Death Grips album a “jarring” change
by Cameron Seibold
Death Grips’ relationship with the general public has been tumultuous and strange. Whether they are leaking their own album, getting kicked off a major record label, using a picture of their drummer’s genitals as album art, not showing up to their own shows or notifying fans of their breakup with a scribbling on a napkin, the group has had their fair share of controversy.
Along with the breakup was the announcement of a final release that would serve as the second part of the double album “The Powers that B.” But now that it’s been released, and followed by the announcement of a U.S. tour in 2015, it seems they may not have broken up after all.
So one begins to wonder if anything they do is with pure intentions, or if they are becoming a group that thrives on hype and controversy. That being said, the second half of their final double album “The Powers that B,” titled “Jenny Death” has finally arrived, and while it could never live up to the ludicrous and unnecessary amount of hype it’s gained over the past year’s wait for its arrival (I thought chants of “Jenny Death when?” would never cease), it’s a solid addition to Death Grip’s discography, despite the ever-rising amount of controversy inflamed by the band.
Whereas the band previously relied heavily on synthesized percussion and noisy distorted samples of just about anything, “Jenny” seems to have a major focus on live drums and even live instruments, featuring Nick Reinhart of Tera Melos on guitar and Julian Imsdahl (a friend of member Zach Hill) on guitar and organ. These new additions to the lineup seem to have influenced the sound of “Jenny Death” in a major way, nearly splitting the track list in two stylistically.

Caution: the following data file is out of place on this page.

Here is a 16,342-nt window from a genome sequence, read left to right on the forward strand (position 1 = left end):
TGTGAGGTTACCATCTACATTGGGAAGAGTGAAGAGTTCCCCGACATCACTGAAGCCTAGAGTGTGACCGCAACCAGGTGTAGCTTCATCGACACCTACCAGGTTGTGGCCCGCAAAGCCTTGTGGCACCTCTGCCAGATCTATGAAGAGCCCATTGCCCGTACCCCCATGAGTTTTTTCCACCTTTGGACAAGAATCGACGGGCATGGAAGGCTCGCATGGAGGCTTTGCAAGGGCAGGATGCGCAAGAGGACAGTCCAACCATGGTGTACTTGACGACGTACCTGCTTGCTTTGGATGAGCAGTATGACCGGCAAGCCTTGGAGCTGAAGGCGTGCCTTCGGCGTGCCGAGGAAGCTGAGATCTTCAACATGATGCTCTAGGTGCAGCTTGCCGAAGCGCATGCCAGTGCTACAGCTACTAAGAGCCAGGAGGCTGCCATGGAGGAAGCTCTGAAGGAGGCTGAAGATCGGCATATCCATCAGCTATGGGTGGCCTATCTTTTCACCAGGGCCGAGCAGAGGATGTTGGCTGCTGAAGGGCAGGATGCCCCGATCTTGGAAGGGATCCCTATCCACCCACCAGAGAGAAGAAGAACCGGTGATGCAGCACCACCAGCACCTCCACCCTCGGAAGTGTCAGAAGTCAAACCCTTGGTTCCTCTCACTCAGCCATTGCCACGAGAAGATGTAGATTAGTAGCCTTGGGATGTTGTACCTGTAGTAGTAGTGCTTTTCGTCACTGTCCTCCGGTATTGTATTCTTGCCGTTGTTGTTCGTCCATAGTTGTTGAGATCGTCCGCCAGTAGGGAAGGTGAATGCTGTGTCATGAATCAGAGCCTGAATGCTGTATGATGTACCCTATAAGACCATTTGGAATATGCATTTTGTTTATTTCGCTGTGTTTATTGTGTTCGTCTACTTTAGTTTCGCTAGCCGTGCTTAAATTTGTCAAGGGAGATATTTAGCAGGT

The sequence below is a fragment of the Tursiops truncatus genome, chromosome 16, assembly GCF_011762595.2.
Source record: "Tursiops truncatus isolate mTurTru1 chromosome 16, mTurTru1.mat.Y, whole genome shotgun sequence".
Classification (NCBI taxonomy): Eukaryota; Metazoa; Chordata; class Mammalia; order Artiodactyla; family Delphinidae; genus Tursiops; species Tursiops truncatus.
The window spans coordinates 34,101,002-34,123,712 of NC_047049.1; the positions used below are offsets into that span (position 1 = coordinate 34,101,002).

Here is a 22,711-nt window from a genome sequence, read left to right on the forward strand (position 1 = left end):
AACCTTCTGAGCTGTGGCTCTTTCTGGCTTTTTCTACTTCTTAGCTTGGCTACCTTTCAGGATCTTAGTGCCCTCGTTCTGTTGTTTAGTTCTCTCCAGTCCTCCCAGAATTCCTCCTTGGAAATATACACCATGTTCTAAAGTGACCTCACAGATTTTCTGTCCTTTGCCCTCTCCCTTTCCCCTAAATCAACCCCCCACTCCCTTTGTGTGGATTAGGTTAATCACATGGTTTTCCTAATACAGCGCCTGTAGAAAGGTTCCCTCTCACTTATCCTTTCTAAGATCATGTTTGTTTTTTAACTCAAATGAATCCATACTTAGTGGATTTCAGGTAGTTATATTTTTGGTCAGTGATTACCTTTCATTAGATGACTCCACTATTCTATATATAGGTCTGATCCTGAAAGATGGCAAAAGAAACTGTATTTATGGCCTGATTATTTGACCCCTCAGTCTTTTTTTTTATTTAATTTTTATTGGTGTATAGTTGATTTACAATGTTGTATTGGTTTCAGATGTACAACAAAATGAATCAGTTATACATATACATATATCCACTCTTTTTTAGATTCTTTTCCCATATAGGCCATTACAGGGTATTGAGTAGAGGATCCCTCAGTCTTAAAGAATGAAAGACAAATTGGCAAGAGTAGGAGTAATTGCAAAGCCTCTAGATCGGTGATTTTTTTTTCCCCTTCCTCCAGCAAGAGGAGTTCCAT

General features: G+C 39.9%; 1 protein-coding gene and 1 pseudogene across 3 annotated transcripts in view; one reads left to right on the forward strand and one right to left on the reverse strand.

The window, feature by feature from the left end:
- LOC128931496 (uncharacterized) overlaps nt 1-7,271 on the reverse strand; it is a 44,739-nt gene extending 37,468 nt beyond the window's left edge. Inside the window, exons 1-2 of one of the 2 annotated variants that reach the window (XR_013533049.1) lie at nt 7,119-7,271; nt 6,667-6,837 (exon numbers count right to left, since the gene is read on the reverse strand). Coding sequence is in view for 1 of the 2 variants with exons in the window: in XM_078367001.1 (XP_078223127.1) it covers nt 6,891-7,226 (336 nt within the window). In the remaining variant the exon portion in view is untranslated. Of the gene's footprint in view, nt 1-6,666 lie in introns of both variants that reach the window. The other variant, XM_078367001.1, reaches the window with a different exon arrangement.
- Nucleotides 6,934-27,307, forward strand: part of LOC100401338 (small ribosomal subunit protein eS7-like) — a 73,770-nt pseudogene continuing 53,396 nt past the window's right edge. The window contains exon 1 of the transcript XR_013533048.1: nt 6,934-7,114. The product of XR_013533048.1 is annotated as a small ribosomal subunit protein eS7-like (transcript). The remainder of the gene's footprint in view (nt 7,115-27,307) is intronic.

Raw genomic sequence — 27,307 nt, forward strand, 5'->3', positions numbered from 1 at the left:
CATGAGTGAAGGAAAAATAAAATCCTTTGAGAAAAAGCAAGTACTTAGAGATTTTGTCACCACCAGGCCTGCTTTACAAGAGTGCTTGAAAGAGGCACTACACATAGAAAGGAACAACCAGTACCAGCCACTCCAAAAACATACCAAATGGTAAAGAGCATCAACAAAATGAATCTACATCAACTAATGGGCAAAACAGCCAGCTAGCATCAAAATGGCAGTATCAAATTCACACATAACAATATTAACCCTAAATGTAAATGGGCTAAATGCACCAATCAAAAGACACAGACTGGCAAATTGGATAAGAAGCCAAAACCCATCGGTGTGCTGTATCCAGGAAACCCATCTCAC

The album opens in a big, heavy, violent way on the first two tracks.
“I Break Mirrors With My Face in the United States” opens the floor with a breakneck tempo and gritty, dissonant synths supporting MC Ride’s schizophrenic lyrics. The second track, “Inanimate Sensation,” is also in a similar vein of previous releases, featuring live instrumentation, including chain saw-sounding synthesis and heavy-hitting vocals.
While it’s definitely the heaviest album since “No Love Deep Web” (the band’s third album), it has some songs that feel positively uplifting (“On GP,” “Turned Off,” “Beyond Alive,” “Centuries of Damn”). These are tracks that mostly involve the guitar work of guest members. Personally, I don’t think it’s a great fit. I enjoy it when artists try new things, and I’m glad they have, but on some tracks it just doesn’t work at all for an official Death Grips LP.
If it weren’t for MC Ride on vocals, “Beyond Alive” simply wouldn’t sound like the group in any way. If anything it sounds like more of a collaboration with the guest members and MC Ride; normally this would be fine, but it just doesn’t sound like an instrumental that should feature the harsh vocals that Ride typically offers. The flow is off, and it simply misses the mark.
What first attracted me to Death Grips was their approach to making music. An extremely talented math rock percussionist, a guy with a laptop and a relatively unknown hip-hop vocalist just sounds so much more interesting than the typical two-guitars-and-a-drummer setup that’s been the norm for rock bands for more than 60 years. I appreciate trying new things, but in my opinion the collaboration with Nick Reinhart and Julian Imsdahl is just too jarring of a mash-up for me to appreciate completely.
That being said, the tracks are still an interesting switch-up to hear for big Death Grips fans, and the songs that resemble their previous work are stronger and more interesting than ever.